The day when massive turbines could sprout from wind farms in the waters off South Carolina just got a little bit closer as the federal government issued a call for proposals to potentially lease four areas off the coast.
It’s a step that a number of state and local officials, along with environmental and business groups, have been urging for years. The next step is to see if any companies or utilities are interested.
“I would love to see us participate in wind energy as an alternative energy source,” state Sen. Paul Campbell (R-Berkeley) said Monday. “In terms of what we could do, solar is a player, but wind could be a much larger factor.”
Campbell chaired the state’s Wind Energy Production Farms Feasibility Study Committee in 2009, which concluded that South Carolina should support offshore wind efforts. In North Charleston, where Mayor Keith Summey supports offshore wind energy development, Clemson University operates one of the world’s largest facilities to test wind turbine drivetrains.
“If government leads the way (people) will follow,” Summey said last year, as he called on the federal government to take a leadership role. “I’m very excited about the potential of doing this.”
The possible South Carolina wind farm areas are in waters from Charleston to Myrtle Beach at least 3 miles offshore. In addition to requesting proposals to gauge industry interest, the federal government is preparing to conduct an environmental assessment, and has scheduled a series of public meetings in January.
South Carolina’s largest investor-owned utilities, Duke and South Carolina Electric & Gas, indicated little interest this week in the potential offshore wind farms, citing costs and other priorities.
“Although we currently have no plans to pursue offshore wind resources, we do continue to monitor wind technology and sustainable wind resources,” said Eric Boomhower, spokesman for SCE&G. He noted that the utility is a founding member of the Southeastern Wind Coalition and invested $3.5 million in the wind turbine drive train testing facility at the Clemson University Restoration Institute.
The S.C. Coastal Conservation League applauded the announcement as “a significant step toward making offshore wind a reality for South Carolina” but also raised concerns about some of the areas considered for leasing.
“Although some of the areas under consideration for wind development should be removed due to potential conflicts with other coastal resources, this process should move us closer to identifying appropriate and viable options for siting offshore wind farms,” said Hamilton Davis, the organization’s Energy Program director.
“You wouldn’t put a nuclear plant in a residential neighborhood and you wouldn’t build a solar farm in the middle of the Francis Marion National Forest,” said Davis. “Likewise, the construction of a wind farm adjacent to the Cape Romain National Wildlife Refuge is inconsistent with the existing uses and character of this important area along our coast.”
Isle of Palms Mayor Dick Cronin said barrier island residents will want to know if any wind farms that may be proposed would be visible from land – something unknown because there are no proposed wind farms.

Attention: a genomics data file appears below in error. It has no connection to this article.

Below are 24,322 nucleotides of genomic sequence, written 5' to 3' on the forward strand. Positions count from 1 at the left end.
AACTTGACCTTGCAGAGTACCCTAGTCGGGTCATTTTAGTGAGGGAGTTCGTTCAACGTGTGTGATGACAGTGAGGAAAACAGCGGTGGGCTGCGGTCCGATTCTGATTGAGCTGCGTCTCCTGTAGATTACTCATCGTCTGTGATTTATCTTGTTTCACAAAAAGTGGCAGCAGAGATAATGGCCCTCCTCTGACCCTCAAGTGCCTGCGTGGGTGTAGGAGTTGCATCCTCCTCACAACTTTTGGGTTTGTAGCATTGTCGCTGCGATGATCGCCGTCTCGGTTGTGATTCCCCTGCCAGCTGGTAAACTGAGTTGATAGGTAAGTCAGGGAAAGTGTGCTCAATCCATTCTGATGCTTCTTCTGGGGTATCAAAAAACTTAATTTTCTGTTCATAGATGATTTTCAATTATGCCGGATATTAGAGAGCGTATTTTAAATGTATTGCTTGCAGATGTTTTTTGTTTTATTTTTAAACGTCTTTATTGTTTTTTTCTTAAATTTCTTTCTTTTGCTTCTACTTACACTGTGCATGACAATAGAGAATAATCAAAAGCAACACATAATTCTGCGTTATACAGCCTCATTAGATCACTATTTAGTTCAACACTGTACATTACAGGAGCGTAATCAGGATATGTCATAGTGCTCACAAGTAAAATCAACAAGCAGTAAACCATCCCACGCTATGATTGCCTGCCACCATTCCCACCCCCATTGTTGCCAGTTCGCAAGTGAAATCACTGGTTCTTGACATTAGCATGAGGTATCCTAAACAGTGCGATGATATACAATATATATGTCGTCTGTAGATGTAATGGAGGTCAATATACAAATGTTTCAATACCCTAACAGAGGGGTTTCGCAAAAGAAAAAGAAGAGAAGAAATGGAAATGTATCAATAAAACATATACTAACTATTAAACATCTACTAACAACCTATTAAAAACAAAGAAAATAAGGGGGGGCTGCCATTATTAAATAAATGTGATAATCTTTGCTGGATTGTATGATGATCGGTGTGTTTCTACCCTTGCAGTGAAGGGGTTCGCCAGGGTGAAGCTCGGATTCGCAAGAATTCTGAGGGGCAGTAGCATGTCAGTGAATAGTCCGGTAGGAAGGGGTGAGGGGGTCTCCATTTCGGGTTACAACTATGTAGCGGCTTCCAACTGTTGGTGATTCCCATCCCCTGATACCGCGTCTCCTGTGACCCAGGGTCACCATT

“My personal sense is that, as with any coastal area, when people own property for the serenity and views of the ocean they don’t want to be looking at wind farms,” he said. “If they are beyond the horizon, that’s probably not an issue.”
Public comments will be accepted for 60 days, starting when notices are published Wednesday in the Federal Register.
“Today’s milestone marks another important step in the president’s strategy to tap clean, renewable energy from the nation’s vast wind and solar resources,” U.S. Secretary of the Interior Sally Jewell said in a prepared statement. “We know South Carolina has important wind energy potential, and we will work with stakeholders through a collaborative effort to identify high potential/low conflict areas for development, supporting investment and jobs in South Carolina.”
The announcement comes as the United States prepares for climate talks in Paris.
“I think this is a very big deal, and another step forward in scaling up offshore wind in the U.S.” said Katherine Kennedy, director of the Energy and Transportation Program at the Natural Resources Defense Council.
While offshore wind has seen wide use in Europe, the U.S. has no offshore wind farms in operation.
One is under construction off the coast of Rhode Island, and the federal government also has leased areas off Massachusetts, Maryland and Virginia. Two additional leases off New Jersey are undergoing review.
In Virginia, utility company Dominion has been working on an offshore wind demonstration project involving two 6-megawatt turbines. The Richmond Times-Dispatch reported in October that Dominion is rebidding the project after costs initially came in “at nearly twice Dominion’s estimated $230 million price tag.”
If wind energy companies are interested in leasing waters off South Carolina, the path from Monday’s announcement to the construction of wind farms off South Carolina could still take years, with environmental reviews and a lengthy permitting process.
“The exciting thing is, they have taken the first step,” said Kennedy.
Chris Carnevale, coastal climate and energy coordinator for the Southern Alliance for Clean Energy, said South Carolina is home to “perhaps the greatest public support for offshore wind development.”
However, it is energy providers who will ultimately decide whether offshore wind makes economic sense.
“Offshore wind is very expensive, still, while onshore, prices have been coming down for both wind and solar,” said Tammy McGee with Duke Energy Renewables, the utility’s commercial arm. “Offshore wind is not the most cost-effective.”
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